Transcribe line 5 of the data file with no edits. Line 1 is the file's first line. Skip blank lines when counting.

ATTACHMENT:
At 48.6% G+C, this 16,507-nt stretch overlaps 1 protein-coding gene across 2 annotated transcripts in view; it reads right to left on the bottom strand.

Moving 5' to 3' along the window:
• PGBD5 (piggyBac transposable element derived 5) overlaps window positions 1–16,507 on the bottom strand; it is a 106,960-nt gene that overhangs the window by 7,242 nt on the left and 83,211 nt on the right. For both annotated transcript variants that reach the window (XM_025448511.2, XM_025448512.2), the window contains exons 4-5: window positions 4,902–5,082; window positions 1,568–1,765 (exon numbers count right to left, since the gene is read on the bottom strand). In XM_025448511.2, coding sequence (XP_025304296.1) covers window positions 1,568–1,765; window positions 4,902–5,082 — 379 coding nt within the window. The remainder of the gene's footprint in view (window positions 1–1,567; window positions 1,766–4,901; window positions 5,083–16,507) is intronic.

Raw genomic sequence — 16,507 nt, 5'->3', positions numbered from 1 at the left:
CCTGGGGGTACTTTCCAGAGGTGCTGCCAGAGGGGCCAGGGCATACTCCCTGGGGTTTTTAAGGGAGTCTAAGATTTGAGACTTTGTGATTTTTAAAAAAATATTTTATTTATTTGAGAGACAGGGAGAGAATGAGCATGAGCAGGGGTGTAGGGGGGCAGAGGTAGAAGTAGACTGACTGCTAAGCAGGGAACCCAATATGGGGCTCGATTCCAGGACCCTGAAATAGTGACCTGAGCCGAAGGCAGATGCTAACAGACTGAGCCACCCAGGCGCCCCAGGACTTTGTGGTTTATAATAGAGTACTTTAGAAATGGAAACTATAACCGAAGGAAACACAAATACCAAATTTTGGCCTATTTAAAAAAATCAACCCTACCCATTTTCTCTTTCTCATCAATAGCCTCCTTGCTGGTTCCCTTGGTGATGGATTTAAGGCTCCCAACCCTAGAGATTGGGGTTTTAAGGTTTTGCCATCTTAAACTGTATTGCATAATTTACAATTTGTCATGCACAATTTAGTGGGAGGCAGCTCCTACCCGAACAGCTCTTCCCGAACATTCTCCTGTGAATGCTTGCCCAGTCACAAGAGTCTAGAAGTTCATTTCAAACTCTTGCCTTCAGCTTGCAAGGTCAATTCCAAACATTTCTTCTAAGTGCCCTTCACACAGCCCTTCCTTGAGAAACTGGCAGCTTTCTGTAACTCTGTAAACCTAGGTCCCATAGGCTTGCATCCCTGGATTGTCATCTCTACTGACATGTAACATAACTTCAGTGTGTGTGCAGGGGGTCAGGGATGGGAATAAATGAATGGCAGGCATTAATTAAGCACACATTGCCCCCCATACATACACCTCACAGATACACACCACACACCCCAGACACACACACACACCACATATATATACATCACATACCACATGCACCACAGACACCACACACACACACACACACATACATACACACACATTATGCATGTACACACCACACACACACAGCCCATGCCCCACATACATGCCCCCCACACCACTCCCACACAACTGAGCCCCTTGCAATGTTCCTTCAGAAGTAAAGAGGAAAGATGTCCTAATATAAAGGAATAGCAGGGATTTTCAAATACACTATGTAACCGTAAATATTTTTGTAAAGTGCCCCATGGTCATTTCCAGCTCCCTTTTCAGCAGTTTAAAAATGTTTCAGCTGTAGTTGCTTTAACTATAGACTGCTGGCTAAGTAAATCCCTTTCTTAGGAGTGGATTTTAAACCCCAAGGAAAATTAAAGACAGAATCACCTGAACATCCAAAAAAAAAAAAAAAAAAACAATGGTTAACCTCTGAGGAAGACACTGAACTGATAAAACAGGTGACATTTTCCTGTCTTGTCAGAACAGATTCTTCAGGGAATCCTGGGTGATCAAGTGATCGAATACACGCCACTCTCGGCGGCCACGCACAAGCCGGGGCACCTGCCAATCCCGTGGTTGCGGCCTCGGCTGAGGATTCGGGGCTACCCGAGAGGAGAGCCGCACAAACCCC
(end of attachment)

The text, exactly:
CCTGGGGGTACTTTCCAGAGGTGCTGCCAGAGGGGCCAGGGCATACTCCCTGGGGTTTTTAAGGGAGTCTAAGATTTGAGACTTTGTGATTTTTAAAAAAATATTTTATTTATTTGAGAGACAGGGAGAGAATGAGCATGAGCAGGGGTGTAGGGGGGCAGAGGTAGAAGTAGACTGACTGCTAAGCAGGGAACCCAATATGGGGCTCGATTCCAGGACCCTGAAATAGTGACCTGAGCCGAAGGCAGATGCTAACAGACTGAGCCACCCAGGCGCCCCAGGACTTTGTGGTTTATAATAGAGTACTTTAGAAATGGAAACTATAACCGAAGGAAACACAAATACCAAATTTTGGCCTATTTAAAAAAATCAACCCTACCCATTTTCTCTTTCTCATCAATAGCCTCCTTGCTGGTTCCCTTGGTGATGGATTTAAGGCTCCCAACCCTAGAGATTGGGGTTTTAAGGTTTTGCCATCTTAAACTGTATTGCATAATTTACAATTTGTCATGCACAATTTAGTGGGAGGCAGCTCCTACCCGAACAGCTCTTCCCGAACATTCTCCTGTGAATGCTTGCCCAGTCACAAGAGTCTAGAAGTTCATTTCAAACTCTTGCCTTCAGCTTGCAAGGTCAATTCCAAACATTTCTTCTAAGTGCCCTTCACACAGCCCTTCCTTGAGAAACTGGCAGCTTTCTGTAACTCTGTAAACCTAGGTCCCATAGGCTTGCATCCCTGGATTGTCATCTCTACTGACATGTAACATAACTTCAGTGTGTGTGCAGGGGGTCAGGGATGGGAATAAATGAATGGCAGGCATTAATTAAGCACACATTGCCCCCCATACATACACCTCACAGATACACACCACACACCCCAGACACACACACACACCACATATATATACATCACATACCACATGCACCACAGACACCACACACACACACACACACATACATACACACACATTATGCATGTACACACCACACACACACAGCCCATGCCCCACATACATGCCCCCCACACCACTCCCACACAACTGAGCCCCTTGCAATGTTCCTTCAGAAGTAAAGAGGAAAGATGTCCTAATATAAAGGAATAGCAGGGATTTTCAAATACACTATGTAACCGTAAATATTTTTGTAAAGTGCCCCATGGTCATTTCCAGCTCCCTTTTCAGCAGTTTAAAAATGTTTCAGCTGTAGTTGCTTTAACTATAGACTGCTGGCTAAGTAAATCCCTTTCTTAGGAGTGGATTTTAAACCCCAAGGAAAATTAAAGACAGAATCACCTGAACATCCAAAAAAAAAAAAAAAAAAACAATGGTTAACCTCTGAGGAAGACACTGAACTGATAAAACAGGTGACATTTTCCTGTCTTGTCAGAACAGATTCTTCAGGGAATCCTGGGTGATCAAGTGATCGAATACACGCCACTCTCGGCGGCCACGCACAAGCCGGGGCACCTGCCAATCCCGTGGTTGCGGCCTCGGCTGAGGATTCGGGGCTACCCGAGAGGAGAGCCGCACAAACCCC